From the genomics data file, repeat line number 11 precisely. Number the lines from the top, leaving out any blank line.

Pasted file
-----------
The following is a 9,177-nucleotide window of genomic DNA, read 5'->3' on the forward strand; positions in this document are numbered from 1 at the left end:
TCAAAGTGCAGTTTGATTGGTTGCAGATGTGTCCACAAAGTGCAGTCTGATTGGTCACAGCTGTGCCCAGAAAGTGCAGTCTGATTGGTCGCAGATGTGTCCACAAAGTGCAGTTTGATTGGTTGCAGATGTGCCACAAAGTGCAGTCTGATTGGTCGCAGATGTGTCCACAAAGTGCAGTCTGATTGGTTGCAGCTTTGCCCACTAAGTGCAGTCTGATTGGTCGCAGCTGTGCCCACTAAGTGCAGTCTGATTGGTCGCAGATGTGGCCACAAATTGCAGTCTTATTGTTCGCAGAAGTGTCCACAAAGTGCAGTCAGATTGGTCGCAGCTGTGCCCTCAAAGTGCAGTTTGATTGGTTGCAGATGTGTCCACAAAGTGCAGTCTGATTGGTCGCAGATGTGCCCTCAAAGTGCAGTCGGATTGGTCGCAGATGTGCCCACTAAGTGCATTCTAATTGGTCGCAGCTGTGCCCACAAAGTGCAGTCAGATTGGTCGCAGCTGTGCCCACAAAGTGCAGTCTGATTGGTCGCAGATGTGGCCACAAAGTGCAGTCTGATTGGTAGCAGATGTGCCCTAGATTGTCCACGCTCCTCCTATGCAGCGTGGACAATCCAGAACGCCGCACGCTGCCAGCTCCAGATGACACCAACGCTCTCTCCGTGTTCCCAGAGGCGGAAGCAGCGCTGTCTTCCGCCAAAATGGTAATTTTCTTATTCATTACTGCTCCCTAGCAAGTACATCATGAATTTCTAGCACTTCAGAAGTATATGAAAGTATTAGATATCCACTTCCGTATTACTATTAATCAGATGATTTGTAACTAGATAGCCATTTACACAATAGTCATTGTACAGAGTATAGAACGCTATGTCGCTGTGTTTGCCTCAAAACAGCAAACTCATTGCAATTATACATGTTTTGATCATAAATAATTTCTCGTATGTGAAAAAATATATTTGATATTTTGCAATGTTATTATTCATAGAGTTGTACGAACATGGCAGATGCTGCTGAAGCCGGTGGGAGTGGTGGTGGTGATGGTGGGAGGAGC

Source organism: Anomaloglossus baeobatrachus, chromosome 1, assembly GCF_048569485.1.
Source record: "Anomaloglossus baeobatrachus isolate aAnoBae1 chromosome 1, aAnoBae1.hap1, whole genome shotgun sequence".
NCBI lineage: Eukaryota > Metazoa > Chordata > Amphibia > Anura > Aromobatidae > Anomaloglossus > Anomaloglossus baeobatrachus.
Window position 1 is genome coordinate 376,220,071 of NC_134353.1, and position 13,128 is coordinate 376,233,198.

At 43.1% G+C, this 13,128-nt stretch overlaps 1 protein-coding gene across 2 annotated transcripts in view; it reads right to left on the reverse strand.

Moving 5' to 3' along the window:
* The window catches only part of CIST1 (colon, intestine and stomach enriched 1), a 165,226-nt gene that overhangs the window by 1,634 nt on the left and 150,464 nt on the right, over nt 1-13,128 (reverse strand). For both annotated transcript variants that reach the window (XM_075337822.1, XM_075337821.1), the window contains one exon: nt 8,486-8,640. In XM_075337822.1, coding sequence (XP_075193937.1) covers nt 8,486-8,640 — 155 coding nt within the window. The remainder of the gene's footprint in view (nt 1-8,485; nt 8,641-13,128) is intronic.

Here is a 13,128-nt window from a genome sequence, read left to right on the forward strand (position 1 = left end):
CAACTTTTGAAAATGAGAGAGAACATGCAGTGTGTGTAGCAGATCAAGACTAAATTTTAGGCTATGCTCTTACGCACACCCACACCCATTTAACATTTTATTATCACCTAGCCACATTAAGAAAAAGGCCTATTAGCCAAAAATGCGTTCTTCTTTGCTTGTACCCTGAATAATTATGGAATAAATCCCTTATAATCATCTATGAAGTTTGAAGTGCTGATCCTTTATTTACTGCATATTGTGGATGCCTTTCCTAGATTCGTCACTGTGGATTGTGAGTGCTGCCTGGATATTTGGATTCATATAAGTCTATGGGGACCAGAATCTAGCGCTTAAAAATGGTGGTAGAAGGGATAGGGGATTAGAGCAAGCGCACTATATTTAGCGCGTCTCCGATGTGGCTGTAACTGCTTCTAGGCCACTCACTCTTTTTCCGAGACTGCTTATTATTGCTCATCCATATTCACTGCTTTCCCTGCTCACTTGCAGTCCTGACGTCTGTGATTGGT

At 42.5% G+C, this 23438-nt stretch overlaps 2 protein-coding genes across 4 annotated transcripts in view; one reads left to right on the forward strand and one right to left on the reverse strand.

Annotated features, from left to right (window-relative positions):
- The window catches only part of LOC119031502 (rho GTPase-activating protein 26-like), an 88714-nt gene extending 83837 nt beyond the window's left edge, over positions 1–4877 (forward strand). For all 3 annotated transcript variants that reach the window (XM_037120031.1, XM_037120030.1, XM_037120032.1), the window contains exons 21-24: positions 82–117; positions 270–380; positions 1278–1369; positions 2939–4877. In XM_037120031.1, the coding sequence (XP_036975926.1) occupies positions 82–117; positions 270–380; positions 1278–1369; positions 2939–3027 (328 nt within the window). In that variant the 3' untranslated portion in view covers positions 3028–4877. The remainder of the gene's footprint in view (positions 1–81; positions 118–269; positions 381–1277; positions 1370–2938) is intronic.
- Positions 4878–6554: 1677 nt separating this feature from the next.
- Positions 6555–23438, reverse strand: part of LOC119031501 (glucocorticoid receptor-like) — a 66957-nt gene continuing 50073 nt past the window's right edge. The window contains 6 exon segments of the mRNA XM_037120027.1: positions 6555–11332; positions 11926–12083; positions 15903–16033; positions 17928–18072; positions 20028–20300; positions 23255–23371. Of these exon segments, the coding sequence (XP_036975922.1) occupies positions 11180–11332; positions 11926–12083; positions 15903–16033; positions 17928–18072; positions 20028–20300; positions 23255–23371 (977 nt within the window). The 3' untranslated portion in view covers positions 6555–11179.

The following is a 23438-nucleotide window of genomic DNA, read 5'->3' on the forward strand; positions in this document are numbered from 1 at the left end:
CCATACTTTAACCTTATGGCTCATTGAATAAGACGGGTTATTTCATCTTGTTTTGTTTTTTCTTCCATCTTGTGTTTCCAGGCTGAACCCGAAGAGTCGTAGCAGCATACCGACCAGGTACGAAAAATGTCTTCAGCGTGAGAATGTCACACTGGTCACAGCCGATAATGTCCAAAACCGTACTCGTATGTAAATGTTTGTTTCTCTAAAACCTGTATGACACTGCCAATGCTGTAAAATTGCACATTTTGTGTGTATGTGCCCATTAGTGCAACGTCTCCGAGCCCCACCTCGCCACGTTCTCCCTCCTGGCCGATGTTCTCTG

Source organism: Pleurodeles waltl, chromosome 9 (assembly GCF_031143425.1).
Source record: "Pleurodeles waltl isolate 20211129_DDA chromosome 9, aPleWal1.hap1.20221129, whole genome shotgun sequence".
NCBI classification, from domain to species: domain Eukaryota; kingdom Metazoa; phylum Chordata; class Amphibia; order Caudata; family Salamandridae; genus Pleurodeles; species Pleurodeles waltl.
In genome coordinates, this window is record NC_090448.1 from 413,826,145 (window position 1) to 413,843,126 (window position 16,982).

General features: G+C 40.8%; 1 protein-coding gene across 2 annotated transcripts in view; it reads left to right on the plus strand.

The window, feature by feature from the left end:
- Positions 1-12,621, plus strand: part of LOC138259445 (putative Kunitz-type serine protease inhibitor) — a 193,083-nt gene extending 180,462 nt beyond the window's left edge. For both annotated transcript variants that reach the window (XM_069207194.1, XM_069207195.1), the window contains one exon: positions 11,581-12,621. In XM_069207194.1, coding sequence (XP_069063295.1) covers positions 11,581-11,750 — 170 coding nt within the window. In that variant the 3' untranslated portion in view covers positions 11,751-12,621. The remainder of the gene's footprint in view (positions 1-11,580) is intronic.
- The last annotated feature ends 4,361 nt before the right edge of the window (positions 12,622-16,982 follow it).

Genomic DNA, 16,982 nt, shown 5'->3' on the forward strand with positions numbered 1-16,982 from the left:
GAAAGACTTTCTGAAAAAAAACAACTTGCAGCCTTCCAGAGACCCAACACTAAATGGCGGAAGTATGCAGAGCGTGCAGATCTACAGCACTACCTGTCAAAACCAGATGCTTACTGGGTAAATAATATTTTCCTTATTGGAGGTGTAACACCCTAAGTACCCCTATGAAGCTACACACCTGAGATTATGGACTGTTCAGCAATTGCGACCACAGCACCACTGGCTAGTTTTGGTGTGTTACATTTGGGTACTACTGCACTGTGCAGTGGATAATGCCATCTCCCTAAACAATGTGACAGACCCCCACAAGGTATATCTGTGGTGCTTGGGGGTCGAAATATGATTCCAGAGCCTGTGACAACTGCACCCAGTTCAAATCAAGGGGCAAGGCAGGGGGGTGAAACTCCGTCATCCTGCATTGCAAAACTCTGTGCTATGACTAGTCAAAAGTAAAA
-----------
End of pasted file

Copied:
CAACTTTTGAAAATGAGAGAGAACATGCAGTGTGTGTAGCAGATCAAGACTAAATTTTAGGCTATGCTCTTACGCACACCCACACCCATTTAACATTTTATTATCACCTAGCCACATTAAGAAAAAGGCCTATTAGCCAAAAATGCGTTCTTCTTTGCTTGTACCCTGAATAATTATGGAATAAATCCCTTATAATCATCTATGAAGTTTGAAGTGCTGATCCTTTATTTACTGCATATTGTGGATGCCTTTCCTAGATTCGTCACTGTGGATTGTGAGTGCTGCCTGGATATTTGGATTCATATAAGTCTATGGGGACCAGAATCTAGCGCTTAAAAATGGTGGTAGAAGGGATAGGGGATTAGAGCAAGCGCACTATATTTAGCGCGTCTCCGATGTGGCTGTAACTGCTTCTAGGCCACTCACTCTTTTTCCGAGACTGCTTATTATTGCTCATCCATATTCACTGCTTTCCCTGCTCACTTGCAGTCCTGACGTCTGTGATTGGT